Catalytic activity of physically deposited metal clusters and their atomic structure study

Cai, Rongsheng ORCID: 0000-0002-2148-0563 (2019). Catalytic activity of physically deposited metal clusters and their atomic structure study. University of Birmingham. Ph.D.

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The deposition of preformed clusters onto suitable support materials represents a new technique for the precision synthesis of heterogeneous catalysts. Benefitting from the successful scale-up of the cluster production, this thesis directly explores the catalytic performance of physically produced metal clusters for liquid-phase and vapour-phase model reactions, particularly under realistic conditions. The catalyst powders used in the experiments were produced using two kinds of cluster beam sources: a magnetron sputtering gas condensation cluster source and a matrix assembly cluster source (MACS). The cluster atomic structure, chemical composition and size evolution due to the reaction were characterized by aberration-corrected scanning transmission electron microscopy (STEM), coupled with energy dispersive X-ray spectroscopy (EDS), and correlated with the cluster chemical activities.
In the first part, Au/Cu binary clusters with variable controlled composition were deposited onto magnesium oxide supports using a magnetron sputtering gas condensation cluster source. It was found that Au/Cu cluster catalysts are highly active for the liquid-phase 4-nitrophenol reduction. Electron microscopy revealed that the Au/Cu clusters produced have an alloy structure, which results in a random distribution of Au and Cu atoms on the cluster surface. Combined with theoretical calculations of the binding energies, the interplay between Au and Cu atoms at the cluster surface, resulting in an enhanced catalytic activity, is proposed.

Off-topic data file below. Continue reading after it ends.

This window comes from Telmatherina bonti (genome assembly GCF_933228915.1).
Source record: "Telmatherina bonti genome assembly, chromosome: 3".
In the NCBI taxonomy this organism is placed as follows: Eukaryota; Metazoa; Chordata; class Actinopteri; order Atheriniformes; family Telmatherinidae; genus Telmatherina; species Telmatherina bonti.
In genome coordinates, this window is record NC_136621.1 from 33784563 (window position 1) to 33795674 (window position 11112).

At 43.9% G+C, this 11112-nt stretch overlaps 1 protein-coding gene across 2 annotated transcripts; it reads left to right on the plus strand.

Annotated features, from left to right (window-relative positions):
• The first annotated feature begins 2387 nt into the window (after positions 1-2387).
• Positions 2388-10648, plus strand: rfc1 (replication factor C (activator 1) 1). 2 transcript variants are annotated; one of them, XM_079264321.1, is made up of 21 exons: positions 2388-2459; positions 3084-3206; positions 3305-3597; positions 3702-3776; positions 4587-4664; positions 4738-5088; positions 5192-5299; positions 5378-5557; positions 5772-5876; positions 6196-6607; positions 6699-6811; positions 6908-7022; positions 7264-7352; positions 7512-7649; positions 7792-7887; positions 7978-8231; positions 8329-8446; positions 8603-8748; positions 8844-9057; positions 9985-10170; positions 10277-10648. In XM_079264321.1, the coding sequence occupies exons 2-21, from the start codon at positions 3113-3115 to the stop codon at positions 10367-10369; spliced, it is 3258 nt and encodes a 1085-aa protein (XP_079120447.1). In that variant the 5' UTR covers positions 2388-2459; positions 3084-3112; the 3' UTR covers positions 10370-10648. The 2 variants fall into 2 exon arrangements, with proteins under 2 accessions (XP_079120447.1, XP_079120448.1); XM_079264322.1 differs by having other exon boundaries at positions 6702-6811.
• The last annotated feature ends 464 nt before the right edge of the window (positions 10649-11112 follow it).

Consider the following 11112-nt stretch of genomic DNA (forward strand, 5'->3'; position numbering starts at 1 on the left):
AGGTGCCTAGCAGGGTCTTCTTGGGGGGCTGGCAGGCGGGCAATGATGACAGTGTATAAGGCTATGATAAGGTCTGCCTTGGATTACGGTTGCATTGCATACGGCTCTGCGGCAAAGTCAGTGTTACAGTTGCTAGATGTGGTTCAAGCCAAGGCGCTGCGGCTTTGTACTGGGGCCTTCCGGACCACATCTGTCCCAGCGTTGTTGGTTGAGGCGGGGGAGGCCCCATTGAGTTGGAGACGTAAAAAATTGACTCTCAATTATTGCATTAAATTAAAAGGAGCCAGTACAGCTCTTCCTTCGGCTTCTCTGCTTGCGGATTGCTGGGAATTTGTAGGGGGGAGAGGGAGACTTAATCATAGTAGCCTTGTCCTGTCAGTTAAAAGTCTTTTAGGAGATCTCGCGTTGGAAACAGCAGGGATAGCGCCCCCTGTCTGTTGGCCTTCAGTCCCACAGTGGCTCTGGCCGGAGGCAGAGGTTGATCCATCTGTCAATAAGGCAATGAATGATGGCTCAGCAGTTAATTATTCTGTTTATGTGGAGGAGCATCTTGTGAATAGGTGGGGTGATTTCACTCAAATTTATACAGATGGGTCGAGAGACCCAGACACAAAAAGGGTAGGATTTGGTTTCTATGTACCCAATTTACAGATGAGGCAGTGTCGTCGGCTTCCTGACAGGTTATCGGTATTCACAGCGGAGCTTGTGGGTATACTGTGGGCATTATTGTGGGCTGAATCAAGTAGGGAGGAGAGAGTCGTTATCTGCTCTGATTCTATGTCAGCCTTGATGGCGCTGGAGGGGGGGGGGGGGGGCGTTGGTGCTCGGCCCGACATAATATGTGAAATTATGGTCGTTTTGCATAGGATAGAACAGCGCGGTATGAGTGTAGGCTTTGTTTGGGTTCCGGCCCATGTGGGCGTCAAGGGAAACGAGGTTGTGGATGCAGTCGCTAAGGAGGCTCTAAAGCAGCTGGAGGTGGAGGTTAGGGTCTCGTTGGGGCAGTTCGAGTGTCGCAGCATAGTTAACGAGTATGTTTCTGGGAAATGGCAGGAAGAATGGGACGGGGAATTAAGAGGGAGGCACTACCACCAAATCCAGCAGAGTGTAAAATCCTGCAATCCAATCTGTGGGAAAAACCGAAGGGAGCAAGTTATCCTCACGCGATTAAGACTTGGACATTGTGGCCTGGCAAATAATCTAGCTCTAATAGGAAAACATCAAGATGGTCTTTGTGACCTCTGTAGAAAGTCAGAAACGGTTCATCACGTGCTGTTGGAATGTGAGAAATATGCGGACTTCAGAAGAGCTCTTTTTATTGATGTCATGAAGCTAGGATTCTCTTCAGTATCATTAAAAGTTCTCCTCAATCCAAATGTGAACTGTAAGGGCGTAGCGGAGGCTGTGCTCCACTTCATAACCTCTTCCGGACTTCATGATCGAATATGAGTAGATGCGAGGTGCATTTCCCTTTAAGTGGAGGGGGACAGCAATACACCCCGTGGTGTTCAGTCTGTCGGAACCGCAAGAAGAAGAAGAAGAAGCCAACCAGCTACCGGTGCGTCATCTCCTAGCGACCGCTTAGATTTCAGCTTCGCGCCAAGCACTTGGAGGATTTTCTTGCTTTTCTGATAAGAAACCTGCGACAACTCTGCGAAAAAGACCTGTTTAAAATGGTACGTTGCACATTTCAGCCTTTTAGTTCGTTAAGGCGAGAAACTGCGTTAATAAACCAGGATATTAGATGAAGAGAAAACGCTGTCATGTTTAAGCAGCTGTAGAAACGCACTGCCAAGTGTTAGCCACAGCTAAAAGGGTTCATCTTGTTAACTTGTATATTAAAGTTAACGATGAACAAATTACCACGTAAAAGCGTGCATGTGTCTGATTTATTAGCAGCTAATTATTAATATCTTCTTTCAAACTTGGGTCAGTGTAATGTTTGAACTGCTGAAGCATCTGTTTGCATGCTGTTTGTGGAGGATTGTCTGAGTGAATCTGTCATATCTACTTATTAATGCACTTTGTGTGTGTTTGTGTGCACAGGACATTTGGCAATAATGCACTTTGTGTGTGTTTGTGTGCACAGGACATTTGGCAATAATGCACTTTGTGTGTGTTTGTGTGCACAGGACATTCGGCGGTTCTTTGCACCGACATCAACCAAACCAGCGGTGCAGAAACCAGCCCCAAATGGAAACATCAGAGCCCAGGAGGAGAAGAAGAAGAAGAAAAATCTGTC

In the second part, we demonstrated the catalyst preparation with a new type of cluster beam source, MACS. Pd nanoclusters were deposited onto diced carbon tape supports and used for catalyzing vapour-phase selective 1-pentyne hydrogenation. The catalysis results showed that the Pd cluster catalyst from MACS is more active (per unit weight) than the Pd reference sample synthesized by traditional wet impregnation. Cluster size evolution before and after reaction suggested that the superior activity derived from the smaller cluster size and better stability against sintering compared to the Pd reference sample. In addition, no synergetic effect was found in Pd/Au clusters. The observed similar cluster activity (per surface atom) for Pd and Pd/Au cluster catalysts may be due to the oxidation in air, which could drive Pd atoms to the cluster surface, thus leading to a Pd cluster surface as pure Pd clusters.
Finally, a new method to prepare metal colloids from the cluster beam technique is introduced, in which metal clusters made using MACS were directly deposited onto soluble polymer films, followed by dissolving the polymer films in suitable solvents. The Pd colloids produced were also used to catalyze the reduction of 4-nitrophenol to demonstrate the catalytic performance. Only a small activity was observed which was attributed to the protecting polymers blocking a high fraction of the active sites on the cluster surface.

Type of Work: Thesis (Doctorates > Ph.D.)
Award Type: Doctorates > Ph.D.
Licence: All rights reserved Creative Commons: Attribution 4.0
College/Faculty: Colleges (2008 onwards) > College of Engineering & Physical Sciences
School or Department: School of Physics and Astronomy, Nanoscale Physics Research Laboratory
Funders: European Commission
Subjects: Q Science > Q Science (General)
Q Science > QC Physics
Q Science > QD Chemistry


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